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Can a claim for discrimination be struck out by a tribunal before all the evidence is heard? Yes it can.

In Patel v Lloyds Pharmacy Ltd, P worked as a locum pharmacist. He suffered from bipolar disorder. The area manager was aware of his disability.

In 2011, P applied for a permanent role. The area manager sent an email to one of the managers dealing with recruitment in which he expressed concern about P's performance, but he did not raise the issue of his disability.

An interview was arranged. P had indicated his disability on the application form, but this information was not seen by anyone directly involved in the recruitment process. P did not score highly at the interview. Following this, there were various emails between the area manager and one of the interviewers. None of these emails mentioned P's disability.

P was not selected for the position and brought proceedings claiming the decision to reject him was direct disability discrimination.

The employment tribunal struck out his claim on the basis there was no evidence that those who interviewed him had any knowledge of his disability. For that reason, it was decided that his claim had no reasonable prospect of success.

The Employment Appeal Tribunal agreed that P's claim should be struck out as it was not possible to infer that the interviewers knew that P suffered from bipolar disorder, or that the area manager believed he was unsuitable for the job because of his bipolar disorder. It was not right to allow a case to proceed simply on the basis that hopefully something might turn up that would assist the claim.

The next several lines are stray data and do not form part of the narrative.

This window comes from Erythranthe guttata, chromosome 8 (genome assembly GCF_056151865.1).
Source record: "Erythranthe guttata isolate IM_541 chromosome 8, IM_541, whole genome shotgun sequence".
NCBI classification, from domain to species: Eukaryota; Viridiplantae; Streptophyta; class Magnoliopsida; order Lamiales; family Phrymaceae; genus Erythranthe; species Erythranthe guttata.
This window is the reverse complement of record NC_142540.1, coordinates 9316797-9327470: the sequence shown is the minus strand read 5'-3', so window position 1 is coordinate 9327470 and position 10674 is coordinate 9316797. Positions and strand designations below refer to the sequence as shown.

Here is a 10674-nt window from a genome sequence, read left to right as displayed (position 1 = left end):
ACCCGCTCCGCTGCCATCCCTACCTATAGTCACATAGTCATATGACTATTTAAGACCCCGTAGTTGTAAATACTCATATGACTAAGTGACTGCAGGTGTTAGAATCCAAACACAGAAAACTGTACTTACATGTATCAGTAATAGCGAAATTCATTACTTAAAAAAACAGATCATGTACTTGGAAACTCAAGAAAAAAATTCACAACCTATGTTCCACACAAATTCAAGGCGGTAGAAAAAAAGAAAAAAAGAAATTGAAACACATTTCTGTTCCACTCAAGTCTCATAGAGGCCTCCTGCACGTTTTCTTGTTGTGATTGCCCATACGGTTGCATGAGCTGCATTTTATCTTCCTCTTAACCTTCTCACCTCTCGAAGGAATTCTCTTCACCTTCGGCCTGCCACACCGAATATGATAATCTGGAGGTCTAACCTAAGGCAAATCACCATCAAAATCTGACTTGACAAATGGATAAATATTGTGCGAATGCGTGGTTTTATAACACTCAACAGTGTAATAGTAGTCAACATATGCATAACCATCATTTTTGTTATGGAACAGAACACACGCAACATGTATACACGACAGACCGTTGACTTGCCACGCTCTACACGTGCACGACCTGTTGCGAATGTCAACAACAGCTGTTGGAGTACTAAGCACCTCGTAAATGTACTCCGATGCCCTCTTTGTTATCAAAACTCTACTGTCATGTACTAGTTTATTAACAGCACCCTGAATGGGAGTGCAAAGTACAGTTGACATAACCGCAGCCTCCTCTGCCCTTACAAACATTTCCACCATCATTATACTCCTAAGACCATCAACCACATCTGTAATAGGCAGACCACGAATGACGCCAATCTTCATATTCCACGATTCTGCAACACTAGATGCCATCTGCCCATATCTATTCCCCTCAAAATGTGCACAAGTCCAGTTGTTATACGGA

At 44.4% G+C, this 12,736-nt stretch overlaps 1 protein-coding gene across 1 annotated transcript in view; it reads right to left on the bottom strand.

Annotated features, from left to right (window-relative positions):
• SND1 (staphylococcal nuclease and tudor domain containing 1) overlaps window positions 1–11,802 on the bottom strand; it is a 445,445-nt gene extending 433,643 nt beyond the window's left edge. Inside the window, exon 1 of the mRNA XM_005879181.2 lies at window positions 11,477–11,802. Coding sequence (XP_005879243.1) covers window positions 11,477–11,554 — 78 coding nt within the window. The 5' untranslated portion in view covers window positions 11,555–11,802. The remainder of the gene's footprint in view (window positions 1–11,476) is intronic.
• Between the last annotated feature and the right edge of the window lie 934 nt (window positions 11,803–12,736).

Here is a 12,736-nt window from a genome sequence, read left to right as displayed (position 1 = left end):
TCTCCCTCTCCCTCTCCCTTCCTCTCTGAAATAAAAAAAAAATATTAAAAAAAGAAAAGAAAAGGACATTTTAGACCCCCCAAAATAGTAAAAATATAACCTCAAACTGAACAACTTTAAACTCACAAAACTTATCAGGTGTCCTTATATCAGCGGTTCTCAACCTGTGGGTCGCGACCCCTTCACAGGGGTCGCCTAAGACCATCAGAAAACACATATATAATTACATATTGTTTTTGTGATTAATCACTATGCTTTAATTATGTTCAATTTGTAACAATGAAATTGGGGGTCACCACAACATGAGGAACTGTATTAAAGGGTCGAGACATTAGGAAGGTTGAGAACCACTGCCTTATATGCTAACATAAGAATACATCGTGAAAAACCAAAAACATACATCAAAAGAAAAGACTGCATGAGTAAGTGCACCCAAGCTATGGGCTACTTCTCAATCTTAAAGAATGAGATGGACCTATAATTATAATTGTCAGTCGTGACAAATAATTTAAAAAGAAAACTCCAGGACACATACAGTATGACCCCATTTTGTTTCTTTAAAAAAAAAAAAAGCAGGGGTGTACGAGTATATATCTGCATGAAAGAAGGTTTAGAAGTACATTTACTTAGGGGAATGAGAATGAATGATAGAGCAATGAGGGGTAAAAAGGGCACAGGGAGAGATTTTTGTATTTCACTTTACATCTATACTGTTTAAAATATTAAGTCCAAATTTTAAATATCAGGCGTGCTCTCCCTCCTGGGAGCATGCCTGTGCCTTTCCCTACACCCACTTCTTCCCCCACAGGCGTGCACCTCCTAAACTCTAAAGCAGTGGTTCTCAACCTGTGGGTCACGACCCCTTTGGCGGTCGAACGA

Tribunals are reluctant to strike out weak discrimination claims as it is rare to find direct evidence of discrimination. Cases usually rely on inferences. When the reforms to the employment tribunal system are introduced later this year, tribunals will have the power to strike out claims (and defences) at any time. The government has recently abolished the discrimination questionnaire procedure. Often discrimination cases are won or lost on the inferences drawn from the answers provided to questionnaires. It will be interesting to see if these two changes lead to more claims being struck out.

Sarah Rushton

Sarah Rushton is an employment partner at Moon Beever.

This is intended for general information only and should not be considered as giving advice in relation to any individual case nor be taken as applying to any particular case. No liability is accepted for any such use of the information. 


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